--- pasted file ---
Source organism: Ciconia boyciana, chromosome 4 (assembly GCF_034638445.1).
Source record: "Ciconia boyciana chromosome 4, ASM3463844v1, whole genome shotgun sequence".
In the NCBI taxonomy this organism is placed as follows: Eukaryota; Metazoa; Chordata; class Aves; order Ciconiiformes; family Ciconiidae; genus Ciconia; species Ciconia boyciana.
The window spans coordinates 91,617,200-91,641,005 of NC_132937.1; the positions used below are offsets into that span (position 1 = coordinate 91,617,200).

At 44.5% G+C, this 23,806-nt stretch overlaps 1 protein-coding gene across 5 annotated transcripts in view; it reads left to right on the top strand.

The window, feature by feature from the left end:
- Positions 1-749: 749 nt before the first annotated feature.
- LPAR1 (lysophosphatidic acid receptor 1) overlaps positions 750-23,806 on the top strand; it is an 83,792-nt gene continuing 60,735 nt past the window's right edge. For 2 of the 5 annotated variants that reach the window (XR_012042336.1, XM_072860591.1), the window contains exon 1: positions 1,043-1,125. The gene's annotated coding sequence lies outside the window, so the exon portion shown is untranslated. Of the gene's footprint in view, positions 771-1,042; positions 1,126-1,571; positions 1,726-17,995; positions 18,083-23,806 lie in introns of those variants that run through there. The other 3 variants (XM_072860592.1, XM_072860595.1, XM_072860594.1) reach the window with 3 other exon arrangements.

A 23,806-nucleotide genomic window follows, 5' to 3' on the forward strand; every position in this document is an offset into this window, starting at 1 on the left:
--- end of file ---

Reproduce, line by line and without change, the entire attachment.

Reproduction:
Source organism: Ciconia boyciana, chromosome 4 (assembly GCF_034638445.1).
Source record: "Ciconia boyciana chromosome 4, ASM3463844v1, whole genome shotgun sequence".
In the NCBI taxonomy this organism is placed as follows: Eukaryota; Metazoa; Chordata; class Aves; order Ciconiiformes; family Ciconiidae; genus Ciconia; species Ciconia boyciana.
The window spans coordinates 91,617,200-91,641,005 of NC_132937.1; the positions used below are offsets into that span (position 1 = coordinate 91,617,200).

At 44.5% G+C, this 23,806-nt stretch overlaps 1 protein-coding gene across 5 annotated transcripts in view; it reads left to right on the top strand.

The window, feature by feature from the left end:
- Positions 1-749: 749 nt before the first annotated feature.
- LPAR1 (lysophosphatidic acid receptor 1) overlaps positions 750-23,806 on the top strand; it is an 83,792-nt gene continuing 60,735 nt past the window's right edge. For 2 of the 5 annotated variants that reach the window (XR_012042336.1, XM_072860591.1), the window contains exon 1: positions 1,043-1,125. The gene's annotated coding sequence lies outside the window, so the exon portion shown is untranslated. Of the gene's footprint in view, positions 771-1,042; positions 1,126-1,571; positions 1,726-17,995; positions 18,083-23,806 lie in introns of those variants that run through there. The other 3 variants (XM_072860592.1, XM_072860595.1, XM_072860594.1) reach the window with 3 other exon arrangements.

A 23,806-nucleotide genomic window follows, 5' to 3' on the forward strand; every position in this document is an offset into this window, starting at 1 on the left: